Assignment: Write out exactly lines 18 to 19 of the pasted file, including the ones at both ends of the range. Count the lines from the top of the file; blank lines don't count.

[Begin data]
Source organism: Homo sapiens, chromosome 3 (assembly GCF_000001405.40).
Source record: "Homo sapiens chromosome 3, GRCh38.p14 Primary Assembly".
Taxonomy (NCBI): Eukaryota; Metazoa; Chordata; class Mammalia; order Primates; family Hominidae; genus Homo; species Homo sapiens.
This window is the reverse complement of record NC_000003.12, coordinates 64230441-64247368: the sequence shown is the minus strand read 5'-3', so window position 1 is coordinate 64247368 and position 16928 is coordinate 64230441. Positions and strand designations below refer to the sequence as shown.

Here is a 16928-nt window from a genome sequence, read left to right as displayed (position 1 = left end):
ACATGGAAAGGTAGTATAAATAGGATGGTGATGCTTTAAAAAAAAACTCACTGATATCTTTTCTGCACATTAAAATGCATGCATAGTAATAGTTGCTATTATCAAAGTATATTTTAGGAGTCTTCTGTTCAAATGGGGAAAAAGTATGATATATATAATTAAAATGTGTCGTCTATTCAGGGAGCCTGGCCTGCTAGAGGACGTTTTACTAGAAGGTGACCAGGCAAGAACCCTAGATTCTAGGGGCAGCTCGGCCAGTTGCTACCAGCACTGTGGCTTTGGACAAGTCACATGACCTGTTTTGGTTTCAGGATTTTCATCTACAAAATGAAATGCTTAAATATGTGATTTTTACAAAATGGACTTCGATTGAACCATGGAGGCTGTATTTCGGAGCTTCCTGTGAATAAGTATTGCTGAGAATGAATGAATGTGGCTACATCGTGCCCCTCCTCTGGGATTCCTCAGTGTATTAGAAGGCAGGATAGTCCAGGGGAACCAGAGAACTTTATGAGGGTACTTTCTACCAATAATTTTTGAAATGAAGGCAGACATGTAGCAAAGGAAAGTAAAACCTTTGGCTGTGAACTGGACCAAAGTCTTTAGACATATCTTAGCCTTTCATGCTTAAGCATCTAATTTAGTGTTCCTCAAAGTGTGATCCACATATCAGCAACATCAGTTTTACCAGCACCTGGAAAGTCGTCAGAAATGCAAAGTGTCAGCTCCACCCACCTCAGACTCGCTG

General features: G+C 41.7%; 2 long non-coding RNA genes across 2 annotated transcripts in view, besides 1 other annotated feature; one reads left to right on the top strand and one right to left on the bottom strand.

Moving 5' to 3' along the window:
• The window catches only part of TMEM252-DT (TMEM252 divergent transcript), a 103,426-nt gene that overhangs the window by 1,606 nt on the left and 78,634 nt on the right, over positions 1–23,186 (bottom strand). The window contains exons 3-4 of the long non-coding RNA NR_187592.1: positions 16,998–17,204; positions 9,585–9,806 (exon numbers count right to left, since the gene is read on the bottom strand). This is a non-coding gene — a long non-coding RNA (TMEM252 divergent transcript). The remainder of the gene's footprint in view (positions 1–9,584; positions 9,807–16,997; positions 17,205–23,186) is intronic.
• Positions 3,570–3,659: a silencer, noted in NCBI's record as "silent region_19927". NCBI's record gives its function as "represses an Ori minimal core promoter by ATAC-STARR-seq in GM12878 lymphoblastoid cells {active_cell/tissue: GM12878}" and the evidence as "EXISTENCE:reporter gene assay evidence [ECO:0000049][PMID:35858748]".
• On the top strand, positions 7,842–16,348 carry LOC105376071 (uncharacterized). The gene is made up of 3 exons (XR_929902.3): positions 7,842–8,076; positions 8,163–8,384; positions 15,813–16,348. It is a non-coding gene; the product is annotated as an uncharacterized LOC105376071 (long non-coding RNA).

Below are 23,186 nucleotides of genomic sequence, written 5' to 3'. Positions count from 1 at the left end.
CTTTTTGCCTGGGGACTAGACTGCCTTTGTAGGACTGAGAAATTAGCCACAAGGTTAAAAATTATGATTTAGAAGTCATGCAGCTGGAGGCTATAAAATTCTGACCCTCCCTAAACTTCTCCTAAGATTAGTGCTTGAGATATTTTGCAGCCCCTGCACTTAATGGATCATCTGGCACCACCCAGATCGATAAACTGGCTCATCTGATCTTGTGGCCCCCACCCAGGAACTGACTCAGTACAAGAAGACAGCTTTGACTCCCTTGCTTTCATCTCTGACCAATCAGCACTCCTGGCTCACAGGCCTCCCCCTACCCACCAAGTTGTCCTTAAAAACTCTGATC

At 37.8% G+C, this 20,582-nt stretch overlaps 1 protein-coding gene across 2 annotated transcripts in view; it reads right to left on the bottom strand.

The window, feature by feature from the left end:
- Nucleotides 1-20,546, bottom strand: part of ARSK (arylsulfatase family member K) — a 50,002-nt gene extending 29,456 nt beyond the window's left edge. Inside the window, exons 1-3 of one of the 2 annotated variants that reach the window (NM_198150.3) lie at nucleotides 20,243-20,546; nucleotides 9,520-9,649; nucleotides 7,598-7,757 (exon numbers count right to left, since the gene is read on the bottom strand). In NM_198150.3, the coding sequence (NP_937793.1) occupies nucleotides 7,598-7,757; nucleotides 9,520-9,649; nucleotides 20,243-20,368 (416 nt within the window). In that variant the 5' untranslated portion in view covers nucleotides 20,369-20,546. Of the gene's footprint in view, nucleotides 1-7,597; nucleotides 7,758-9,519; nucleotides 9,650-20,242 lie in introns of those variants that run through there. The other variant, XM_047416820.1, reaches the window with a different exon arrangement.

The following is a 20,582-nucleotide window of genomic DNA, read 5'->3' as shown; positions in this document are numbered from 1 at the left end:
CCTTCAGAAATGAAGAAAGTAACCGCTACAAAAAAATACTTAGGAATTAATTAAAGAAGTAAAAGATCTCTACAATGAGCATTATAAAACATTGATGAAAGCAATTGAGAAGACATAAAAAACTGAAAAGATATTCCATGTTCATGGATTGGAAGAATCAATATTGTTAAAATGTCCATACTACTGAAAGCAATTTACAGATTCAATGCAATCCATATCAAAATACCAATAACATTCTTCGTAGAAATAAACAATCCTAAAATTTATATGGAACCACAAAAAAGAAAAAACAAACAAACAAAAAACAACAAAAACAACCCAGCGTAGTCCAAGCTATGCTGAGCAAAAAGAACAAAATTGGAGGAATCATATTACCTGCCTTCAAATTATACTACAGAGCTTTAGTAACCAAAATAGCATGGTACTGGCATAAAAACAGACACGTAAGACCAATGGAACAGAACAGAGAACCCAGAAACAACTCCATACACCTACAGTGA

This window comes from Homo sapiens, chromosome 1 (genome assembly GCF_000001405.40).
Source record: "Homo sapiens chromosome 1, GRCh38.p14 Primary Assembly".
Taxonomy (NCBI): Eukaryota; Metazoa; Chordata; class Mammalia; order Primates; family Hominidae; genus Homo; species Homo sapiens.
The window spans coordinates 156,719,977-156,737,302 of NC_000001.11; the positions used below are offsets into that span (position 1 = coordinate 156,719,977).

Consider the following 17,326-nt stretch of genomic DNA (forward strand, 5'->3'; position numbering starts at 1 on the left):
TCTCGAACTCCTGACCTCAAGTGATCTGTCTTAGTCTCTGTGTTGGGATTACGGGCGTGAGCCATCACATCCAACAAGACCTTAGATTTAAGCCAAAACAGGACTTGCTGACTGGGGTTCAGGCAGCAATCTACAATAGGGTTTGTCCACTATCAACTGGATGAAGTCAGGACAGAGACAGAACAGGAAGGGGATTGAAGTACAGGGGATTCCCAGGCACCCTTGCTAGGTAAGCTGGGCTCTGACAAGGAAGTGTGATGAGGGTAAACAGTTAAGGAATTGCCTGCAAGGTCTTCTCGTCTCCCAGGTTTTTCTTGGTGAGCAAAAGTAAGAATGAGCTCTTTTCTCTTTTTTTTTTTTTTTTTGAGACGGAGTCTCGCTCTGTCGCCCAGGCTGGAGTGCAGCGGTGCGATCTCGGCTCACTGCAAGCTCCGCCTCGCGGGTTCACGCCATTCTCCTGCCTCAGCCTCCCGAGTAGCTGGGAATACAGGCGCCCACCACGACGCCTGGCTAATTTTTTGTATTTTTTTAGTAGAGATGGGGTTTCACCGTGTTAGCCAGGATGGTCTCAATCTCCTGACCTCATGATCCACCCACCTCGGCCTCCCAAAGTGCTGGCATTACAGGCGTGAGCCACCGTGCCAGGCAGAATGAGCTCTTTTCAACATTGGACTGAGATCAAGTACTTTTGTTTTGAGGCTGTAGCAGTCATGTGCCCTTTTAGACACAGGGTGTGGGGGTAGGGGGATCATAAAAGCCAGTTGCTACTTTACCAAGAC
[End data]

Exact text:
CCTTCAGAAATGAAGAAAGTAACCGCTACAAAAAAATACTTAGGAATTAATTAAAGAAGTAAAAGATCTCTACAATGAGCATTATAAAACATTGATGAAAGCAATTGAGAAGACATAAAAAACTGAAAAGATATTCCATGTTCATGGATTGGAAGAATCAATATTGTTAAAATGTCCATACTACTGAAAGCAATTTACAGATTCAATGCAATCCATATCAAAATACCAATAACATTCTTCGTAGAAATAAACAATCCTAAAATTTATATGGAACCACAAAAAAGAAAAAACAAACAAACAAAAAACAACAAAAACAACCCAGCGTAGTCCAAGCTATGCTGAGCAAAAAGAACAAAATTGGAGGAATCATATTACCTGCCTTCAAATTATACTACAGAGCTTTAGTAACCAAAATAGCATGGTACTGGCATAAAAACAGACACGTAAGACCAATGGAACAGAACAGAGAACCCAGAAACAACTCCATACACCTACAGTGA

This window comes from Homo sapiens, chromosome 1 (genome assembly GCF_000001405.40).